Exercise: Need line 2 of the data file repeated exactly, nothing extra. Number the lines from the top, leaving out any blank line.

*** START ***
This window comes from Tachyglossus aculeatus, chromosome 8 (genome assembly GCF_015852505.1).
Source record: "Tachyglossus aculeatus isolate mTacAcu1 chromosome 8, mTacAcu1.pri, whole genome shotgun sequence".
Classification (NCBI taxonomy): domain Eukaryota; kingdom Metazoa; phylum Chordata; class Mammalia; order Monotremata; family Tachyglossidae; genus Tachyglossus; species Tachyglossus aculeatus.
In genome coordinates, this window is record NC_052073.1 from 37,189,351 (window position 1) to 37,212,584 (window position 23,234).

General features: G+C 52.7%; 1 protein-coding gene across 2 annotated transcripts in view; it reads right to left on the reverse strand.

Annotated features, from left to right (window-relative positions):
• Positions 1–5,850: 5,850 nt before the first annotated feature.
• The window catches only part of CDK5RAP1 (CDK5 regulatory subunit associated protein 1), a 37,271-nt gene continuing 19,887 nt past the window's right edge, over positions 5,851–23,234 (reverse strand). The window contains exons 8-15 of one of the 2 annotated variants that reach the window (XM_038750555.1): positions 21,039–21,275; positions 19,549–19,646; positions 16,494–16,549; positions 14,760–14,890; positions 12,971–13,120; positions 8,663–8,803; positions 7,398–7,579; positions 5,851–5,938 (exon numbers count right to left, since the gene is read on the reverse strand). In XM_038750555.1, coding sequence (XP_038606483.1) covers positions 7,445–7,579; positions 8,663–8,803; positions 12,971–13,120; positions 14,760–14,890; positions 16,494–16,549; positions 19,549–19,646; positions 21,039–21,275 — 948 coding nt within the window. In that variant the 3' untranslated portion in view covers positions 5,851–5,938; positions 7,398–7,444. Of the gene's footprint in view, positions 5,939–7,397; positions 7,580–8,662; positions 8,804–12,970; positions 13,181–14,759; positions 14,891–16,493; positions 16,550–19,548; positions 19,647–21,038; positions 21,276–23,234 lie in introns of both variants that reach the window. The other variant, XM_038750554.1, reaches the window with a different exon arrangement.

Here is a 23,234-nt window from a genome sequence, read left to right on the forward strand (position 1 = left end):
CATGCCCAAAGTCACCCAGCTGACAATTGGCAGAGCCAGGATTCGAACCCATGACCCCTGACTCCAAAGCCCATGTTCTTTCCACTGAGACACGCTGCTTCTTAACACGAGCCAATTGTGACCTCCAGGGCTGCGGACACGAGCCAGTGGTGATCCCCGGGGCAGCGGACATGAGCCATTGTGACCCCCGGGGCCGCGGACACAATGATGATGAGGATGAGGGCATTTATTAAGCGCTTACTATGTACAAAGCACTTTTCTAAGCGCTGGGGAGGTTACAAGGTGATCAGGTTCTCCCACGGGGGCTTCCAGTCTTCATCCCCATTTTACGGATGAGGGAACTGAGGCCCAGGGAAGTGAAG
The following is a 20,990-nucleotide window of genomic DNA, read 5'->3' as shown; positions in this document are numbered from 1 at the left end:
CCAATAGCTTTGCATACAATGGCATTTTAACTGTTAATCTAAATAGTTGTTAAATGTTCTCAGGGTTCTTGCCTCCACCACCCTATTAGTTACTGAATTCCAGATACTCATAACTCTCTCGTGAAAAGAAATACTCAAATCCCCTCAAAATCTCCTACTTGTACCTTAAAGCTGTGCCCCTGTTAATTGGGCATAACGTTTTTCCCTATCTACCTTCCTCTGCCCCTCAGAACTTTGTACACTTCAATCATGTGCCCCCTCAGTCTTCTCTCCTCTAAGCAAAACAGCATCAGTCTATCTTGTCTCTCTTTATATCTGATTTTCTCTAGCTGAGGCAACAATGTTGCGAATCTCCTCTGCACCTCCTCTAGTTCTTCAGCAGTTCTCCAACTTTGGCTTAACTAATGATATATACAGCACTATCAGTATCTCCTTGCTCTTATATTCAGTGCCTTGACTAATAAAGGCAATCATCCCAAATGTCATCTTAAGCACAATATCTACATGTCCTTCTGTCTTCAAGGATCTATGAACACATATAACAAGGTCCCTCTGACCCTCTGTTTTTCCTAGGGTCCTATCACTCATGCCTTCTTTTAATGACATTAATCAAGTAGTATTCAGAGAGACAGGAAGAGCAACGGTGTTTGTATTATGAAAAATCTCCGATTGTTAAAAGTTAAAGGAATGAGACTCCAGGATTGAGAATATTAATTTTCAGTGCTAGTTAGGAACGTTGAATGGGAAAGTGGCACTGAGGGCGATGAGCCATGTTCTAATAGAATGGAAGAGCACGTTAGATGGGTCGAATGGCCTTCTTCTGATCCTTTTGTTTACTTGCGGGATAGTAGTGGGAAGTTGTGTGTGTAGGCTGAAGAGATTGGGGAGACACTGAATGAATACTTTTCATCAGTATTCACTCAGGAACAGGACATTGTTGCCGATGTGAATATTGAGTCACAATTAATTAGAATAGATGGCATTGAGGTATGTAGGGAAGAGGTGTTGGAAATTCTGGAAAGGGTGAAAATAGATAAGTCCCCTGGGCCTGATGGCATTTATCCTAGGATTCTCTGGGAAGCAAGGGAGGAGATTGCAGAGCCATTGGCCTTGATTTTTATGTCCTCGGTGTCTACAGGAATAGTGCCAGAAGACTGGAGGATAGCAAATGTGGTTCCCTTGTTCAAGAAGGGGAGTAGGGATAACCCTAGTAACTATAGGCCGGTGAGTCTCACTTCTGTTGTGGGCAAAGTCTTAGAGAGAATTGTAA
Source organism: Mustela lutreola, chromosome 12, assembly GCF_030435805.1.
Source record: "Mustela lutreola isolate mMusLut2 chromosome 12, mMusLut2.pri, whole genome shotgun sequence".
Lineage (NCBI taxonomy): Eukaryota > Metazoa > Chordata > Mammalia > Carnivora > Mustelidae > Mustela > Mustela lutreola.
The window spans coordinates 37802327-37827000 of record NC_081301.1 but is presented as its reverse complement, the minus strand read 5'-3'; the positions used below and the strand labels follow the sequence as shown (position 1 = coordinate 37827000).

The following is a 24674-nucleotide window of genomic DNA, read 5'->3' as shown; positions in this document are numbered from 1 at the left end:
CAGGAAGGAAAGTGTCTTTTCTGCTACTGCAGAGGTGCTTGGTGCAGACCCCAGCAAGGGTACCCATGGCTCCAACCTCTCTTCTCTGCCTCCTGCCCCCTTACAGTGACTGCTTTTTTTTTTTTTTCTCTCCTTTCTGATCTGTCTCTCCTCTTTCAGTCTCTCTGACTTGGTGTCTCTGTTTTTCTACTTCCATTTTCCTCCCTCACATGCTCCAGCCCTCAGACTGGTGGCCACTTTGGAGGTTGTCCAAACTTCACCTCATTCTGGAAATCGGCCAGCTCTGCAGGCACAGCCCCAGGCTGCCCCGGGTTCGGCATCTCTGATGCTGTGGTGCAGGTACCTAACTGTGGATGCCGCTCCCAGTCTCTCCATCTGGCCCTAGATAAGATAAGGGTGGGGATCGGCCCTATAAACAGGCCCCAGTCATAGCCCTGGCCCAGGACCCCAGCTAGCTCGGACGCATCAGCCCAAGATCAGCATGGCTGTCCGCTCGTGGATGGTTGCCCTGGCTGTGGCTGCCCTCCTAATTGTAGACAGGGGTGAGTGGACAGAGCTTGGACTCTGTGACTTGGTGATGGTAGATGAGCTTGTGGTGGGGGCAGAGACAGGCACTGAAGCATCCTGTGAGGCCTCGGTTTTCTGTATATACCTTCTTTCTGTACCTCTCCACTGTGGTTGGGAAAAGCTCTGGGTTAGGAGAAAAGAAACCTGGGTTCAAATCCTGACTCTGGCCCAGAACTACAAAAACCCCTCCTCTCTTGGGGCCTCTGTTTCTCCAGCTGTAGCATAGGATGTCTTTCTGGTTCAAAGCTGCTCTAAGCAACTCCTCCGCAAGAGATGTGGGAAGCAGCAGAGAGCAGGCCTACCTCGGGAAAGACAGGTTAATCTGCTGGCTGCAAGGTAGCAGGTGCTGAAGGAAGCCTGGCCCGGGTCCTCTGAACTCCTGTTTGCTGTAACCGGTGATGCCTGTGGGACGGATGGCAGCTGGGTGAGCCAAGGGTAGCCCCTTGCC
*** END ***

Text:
Source record: "Tachyglossus aculeatus isolate mTacAcu1 chromosome 8, mTacAcu1.pri, whole genome shotgun sequence".